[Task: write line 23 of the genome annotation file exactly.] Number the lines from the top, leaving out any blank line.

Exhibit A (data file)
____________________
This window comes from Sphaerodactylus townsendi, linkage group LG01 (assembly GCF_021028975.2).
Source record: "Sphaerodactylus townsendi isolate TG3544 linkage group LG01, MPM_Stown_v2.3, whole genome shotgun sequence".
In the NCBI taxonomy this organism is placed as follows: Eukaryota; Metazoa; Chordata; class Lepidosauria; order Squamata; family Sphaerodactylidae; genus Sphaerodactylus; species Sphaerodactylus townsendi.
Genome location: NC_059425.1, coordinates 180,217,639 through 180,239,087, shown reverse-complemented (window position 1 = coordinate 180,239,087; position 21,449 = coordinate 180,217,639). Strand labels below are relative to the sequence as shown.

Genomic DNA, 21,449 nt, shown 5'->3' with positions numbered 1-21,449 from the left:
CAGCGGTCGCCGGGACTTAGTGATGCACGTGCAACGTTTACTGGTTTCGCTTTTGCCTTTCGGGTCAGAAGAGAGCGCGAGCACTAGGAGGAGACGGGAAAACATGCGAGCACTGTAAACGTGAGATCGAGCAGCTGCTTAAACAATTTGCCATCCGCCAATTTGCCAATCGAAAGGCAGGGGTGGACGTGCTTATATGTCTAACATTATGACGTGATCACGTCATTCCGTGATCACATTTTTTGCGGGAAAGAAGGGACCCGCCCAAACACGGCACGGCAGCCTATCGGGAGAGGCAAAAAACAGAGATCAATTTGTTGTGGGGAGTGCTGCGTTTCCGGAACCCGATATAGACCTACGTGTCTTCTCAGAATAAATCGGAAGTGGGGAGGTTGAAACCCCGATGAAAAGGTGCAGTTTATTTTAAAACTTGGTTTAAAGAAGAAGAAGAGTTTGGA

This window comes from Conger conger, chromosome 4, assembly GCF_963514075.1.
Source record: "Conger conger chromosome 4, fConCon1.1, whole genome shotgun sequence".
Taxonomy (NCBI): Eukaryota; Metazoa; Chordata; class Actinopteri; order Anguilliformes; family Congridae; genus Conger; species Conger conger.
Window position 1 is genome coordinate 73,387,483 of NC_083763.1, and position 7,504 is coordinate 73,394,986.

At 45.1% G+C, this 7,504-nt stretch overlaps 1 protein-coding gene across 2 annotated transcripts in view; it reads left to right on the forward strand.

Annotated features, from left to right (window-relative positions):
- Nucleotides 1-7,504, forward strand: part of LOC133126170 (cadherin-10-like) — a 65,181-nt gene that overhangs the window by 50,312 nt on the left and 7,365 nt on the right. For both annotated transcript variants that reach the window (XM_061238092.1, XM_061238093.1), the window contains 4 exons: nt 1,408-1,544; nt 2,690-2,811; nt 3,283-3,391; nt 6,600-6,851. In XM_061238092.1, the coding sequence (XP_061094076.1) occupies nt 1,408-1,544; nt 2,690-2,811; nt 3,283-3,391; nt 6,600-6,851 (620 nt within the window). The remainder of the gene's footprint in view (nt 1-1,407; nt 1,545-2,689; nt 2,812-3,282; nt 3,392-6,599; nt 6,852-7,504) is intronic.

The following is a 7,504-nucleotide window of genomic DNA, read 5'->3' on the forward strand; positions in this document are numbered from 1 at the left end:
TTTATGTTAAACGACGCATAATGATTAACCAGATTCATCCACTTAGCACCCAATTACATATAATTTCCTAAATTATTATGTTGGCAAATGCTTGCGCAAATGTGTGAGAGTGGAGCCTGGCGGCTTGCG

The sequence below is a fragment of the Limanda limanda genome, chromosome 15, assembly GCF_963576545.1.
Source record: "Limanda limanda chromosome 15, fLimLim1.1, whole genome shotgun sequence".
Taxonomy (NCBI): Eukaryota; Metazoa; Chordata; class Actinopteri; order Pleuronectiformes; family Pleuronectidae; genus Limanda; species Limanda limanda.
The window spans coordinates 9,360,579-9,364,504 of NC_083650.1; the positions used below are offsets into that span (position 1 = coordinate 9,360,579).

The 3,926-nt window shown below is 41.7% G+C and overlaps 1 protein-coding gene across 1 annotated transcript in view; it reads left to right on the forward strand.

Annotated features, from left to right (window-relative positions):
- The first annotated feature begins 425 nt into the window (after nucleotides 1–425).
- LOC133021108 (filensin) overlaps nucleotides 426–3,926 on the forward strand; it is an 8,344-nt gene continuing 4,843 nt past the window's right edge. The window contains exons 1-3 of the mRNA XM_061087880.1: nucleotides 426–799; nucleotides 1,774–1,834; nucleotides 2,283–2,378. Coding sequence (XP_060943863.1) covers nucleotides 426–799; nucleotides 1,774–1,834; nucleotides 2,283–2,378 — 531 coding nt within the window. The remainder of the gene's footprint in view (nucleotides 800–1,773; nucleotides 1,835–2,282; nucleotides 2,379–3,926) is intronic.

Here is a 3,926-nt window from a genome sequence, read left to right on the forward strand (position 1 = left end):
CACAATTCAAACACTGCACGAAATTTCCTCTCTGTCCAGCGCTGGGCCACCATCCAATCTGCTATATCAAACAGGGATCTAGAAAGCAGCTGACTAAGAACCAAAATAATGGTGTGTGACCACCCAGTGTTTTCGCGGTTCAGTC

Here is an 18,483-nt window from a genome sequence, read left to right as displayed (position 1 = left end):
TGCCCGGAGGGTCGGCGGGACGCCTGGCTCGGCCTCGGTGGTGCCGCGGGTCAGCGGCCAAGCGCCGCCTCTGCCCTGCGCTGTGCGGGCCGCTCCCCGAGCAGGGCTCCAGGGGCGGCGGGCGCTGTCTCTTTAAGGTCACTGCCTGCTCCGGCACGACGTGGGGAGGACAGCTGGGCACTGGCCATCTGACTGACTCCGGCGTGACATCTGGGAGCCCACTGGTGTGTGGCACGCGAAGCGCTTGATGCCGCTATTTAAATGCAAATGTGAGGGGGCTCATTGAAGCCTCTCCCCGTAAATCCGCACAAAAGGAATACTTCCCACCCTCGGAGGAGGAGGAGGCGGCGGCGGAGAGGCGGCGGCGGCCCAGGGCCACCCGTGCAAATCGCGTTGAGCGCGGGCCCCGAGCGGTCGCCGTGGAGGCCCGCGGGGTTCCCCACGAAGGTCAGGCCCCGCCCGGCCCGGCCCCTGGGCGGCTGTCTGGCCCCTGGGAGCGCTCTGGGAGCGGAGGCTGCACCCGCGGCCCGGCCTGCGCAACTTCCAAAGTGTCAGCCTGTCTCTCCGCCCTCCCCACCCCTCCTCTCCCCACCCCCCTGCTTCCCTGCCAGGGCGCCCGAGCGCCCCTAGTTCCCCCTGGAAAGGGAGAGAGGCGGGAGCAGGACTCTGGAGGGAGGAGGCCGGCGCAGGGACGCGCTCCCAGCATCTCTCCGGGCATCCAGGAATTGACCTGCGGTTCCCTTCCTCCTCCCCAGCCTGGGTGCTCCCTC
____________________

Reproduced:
- LOC133021108 (filensin) overlaps nucleotides 426–3,926 on the forward strand; it is an 8,344-nt gene continuing 4,843 nt past the window's right edge. The window contains exons 1-3 of the mRNA XM_061087880.1: nucleotides 426–799; nucleotides 1,774–1,834; nucleotides 2,283–2,378. Coding sequence (XP_060943863.1) covers nucleotides 426–799; nucleotides 1,774–1,834; nucleotides 2,283–2,378 — 531 coding nt within the window. The remainder of the gene's footprint in view (nucleotides 800–1,773; nucleotides 1,835–2,282; nucleotides 2,379–3,926) is intronic.